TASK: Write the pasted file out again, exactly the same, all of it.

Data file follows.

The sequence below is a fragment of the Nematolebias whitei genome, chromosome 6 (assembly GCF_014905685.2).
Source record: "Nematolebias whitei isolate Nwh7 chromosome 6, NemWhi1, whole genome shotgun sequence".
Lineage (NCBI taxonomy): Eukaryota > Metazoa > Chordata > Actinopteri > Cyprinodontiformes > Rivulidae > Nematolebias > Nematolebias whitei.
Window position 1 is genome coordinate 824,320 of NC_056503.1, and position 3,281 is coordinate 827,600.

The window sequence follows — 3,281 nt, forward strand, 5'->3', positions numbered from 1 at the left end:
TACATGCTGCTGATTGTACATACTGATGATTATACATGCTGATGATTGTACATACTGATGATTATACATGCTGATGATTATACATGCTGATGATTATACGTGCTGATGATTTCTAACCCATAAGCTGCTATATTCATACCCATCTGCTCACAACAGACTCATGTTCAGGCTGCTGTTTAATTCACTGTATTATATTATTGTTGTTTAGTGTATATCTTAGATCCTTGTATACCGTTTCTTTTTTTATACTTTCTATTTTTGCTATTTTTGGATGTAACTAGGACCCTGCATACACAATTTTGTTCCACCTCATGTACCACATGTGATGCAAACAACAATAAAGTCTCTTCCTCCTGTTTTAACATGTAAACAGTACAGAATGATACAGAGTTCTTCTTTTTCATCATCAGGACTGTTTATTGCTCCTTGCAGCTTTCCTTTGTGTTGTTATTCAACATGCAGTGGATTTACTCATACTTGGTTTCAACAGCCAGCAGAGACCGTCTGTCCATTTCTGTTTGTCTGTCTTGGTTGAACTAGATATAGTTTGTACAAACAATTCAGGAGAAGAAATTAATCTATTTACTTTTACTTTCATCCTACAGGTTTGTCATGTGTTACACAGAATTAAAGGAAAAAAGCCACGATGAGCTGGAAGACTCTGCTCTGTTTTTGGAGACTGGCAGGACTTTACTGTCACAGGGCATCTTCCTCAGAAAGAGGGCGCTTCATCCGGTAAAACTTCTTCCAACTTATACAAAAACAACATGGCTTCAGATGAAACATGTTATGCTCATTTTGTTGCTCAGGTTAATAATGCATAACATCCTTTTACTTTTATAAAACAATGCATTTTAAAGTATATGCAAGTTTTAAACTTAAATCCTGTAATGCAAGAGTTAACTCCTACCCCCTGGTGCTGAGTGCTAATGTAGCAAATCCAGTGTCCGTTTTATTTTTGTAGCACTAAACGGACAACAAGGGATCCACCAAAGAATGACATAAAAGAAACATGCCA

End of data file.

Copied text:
The sequence below is a fragment of the Nematolebias whitei genome, chromosome 6 (assembly GCF_014905685.2).
Source record: "Nematolebias whitei isolate Nwh7 chromosome 6, NemWhi1, whole genome shotgun sequence".
Lineage (NCBI taxonomy): Eukaryota > Metazoa > Chordata > Actinopteri > Cyprinodontiformes > Rivulidae > Nematolebias > Nematolebias whitei.
Window position 1 is genome coordinate 824,320 of NC_056503.1, and position 3,281 is coordinate 827,600.

The window sequence follows — 3,281 nt, forward strand, 5'->3', positions numbered from 1 at the left end:
TACATGCTGCTGATTGTACATACTGATGATTATACATGCTGATGATTGTACATACTGATGATTATACATGCTGATGATTATACATGCTGATGATTATACGTGCTGATGATTTCTAACCCATAAGCTGCTATATTCATACCCATCTGCTCACAACAGACTCATGTTCAGGCTGCTGTTTAATTCACTGTATTATATTATTGTTGTTTAGTGTATATCTTAGATCCTTGTATACCGTTTCTTTTTTTATACTTTCTATTTTTGCTATTTTTGGATGTAACTAGGACCCTGCATACACAATTTTGTTCCACCTCATGTACCACATGTGATGCAAACAACAATAAAGTCTCTTCCTCCTGTTTTAACATGTAAACAGTACAGAATGATACAGAGTTCTTCTTTTTCATCATCAGGACTGTTTATTGCTCCTTGCAGCTTTCCTTTGTGTTGTTATTCAACATGCAGTGGATTTACTCATACTTGGTTTCAACAGCCAGCAGAGACCGTCTGTCCATTTCTGTTTGTCTGTCTTGGTTGAACTAGATATAGTTTGTACAAACAATTCAGGAGAAGAAATTAATCTATTTACTTTTACTTTCATCCTACAGGTTTGTCATGTGTTACACAGAATTAAAGGAAAAAAGCCACGATGAGCTGGAAGACTCTGCTCTGTTTTTGGAGACTGGCAGGACTTTACTGTCACAGGGCATCTTCCTCAGAAAGAGGGCGCTTCATCCGGTAAAACTTCTTCCAACTTATACAAAAACAACATGGCTTCAGATGAAACATGTTATGCTCATTTTGTTGCTCAGGTTAATAATGCATAACATCCTTTTACTTTTATAAAACAATGCATTTTAAAGTATATGCAAGTTTTAAACTTAAATCCTGTAATGCAAGAGTTAACTCCTACCCCCTGGTGCTGAGTGCTAATGTAGCAAATCCAGTGTCCGTTTTATTTTTGTAGCACTAAACGGACAACAAGGGATCCACCAAAGAATGACATAAAAGAAACATGCCA